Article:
‘Best’-laid plans forming
Consultant analyzing uses for building
A consulting firm is working to help Henrico County officials determine the best way to utilize the former Best Products headquarters building, located at Parham Road and I-95, which the county purchased last December for $6.2 million.
The county hired the Washington, D.C. office of architecture and design firm Gensler this summer to conduct a study of the 93-acre site and county agencies that could be relocated there. The firm expects to complete its study and make recommendations by April, Henrico General Services Director Chris Winstead told the Citizen last week.
County officials jumped at the chance to acquire the site, which was vacated by Best Products in 1998 and later used by Bank of America until 2010. It features 286,000 square feet of usable office space – more than what exists at the county’s western government center and annex on Parham Road.
“It’s exciting for us,” Winstead said of the possibilities for the building. “It’s a great opportunity. The reason we exist is to serve our citizens. Whatever happens at Best Plaza, it’s going to be something focused on, ‘How do we better serve our citizens in the years ahead?’”
Officials from Gensler and its local partner firm, BCWH, have been interviewing and surveying officials from each county agency viewed as a potential fit for the Best site – those whose needs are limited primarily to office space – Winstead said.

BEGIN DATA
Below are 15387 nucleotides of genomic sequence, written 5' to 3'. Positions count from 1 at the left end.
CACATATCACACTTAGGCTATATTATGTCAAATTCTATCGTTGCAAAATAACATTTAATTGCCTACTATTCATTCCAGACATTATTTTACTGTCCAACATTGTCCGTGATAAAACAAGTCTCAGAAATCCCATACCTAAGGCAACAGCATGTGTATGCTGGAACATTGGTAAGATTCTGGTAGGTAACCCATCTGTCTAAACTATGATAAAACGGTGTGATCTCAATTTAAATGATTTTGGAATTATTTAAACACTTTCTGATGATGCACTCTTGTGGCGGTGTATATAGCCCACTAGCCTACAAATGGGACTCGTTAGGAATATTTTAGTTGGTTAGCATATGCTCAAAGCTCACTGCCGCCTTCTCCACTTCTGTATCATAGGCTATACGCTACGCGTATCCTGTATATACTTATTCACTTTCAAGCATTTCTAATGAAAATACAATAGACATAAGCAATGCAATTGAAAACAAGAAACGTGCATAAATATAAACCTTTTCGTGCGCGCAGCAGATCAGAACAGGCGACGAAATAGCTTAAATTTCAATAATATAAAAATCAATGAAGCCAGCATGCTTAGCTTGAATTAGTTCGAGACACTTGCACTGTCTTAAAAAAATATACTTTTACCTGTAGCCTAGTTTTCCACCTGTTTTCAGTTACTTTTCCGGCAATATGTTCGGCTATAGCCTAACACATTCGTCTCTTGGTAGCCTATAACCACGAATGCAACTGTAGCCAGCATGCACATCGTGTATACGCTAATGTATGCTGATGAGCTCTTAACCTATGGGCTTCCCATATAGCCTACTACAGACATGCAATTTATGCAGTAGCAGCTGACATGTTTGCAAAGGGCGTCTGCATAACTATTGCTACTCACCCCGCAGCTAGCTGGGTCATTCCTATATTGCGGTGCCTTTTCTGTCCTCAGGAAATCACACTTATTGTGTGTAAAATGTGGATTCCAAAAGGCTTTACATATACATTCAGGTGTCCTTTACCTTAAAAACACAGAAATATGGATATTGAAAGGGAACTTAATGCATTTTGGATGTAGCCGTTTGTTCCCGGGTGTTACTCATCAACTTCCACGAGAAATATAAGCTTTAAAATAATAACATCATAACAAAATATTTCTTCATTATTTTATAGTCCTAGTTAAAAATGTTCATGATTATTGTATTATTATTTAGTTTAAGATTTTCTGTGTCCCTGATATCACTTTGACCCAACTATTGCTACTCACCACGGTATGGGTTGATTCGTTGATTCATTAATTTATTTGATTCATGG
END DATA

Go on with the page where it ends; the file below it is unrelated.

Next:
After receiving Gensler’s recommendation in the spring, county officials will hire an architectural firm to design the first phase of occupancy. (Officials intend to move agencies into the building in several phases rather than all at once, Winstead said.)
In addition to providing centralized space for a number of county agencies, the Best building will provide Henrico with relief from rental fees. The county currently leases about 141,000 square feet of office space at 12 different locations to house various departments, Winstead said.
“There would be a sizable reduction in the amount of leased space over time,” Winstead said. “Certainly, that is an opportunity for us, and we’re definitely sensitive to that. We see this as a very good opportunity to map out a plan for many, many years to come.”
Freeing up office space at the county’s western government center could provide opportunity for the expansion of the county’s courthouse, which is quickly outgrowing its space there. For nearly a decade, county officials have discussed the need for a new courthouse, but the price tag has been estimated at more than $80 million. Without a bond referendum, no funding for such a facility expense exists.
The Best Products building was built in three phases during an eight-year period, beginning in 1977. In addition to office space, the complex includes a cafeteria, jogging trails and a softball field.
The building itself features an open floor plan, Winstead said, with an atrium that is several stories in height. The facility is in relatively good shape, he said, but a number of improvements will be necessary before county employees move in.
Officials also intend to upgrade the site to make it more energy efficient, Winstead said.
Henrico's Lewis Ginter Botanical Garden is one of only 20 gardens in North America nominated for USA Today’s “10Best Reader’s Choice” contest for Best Public Garden.
The 20 public gardens nominated are: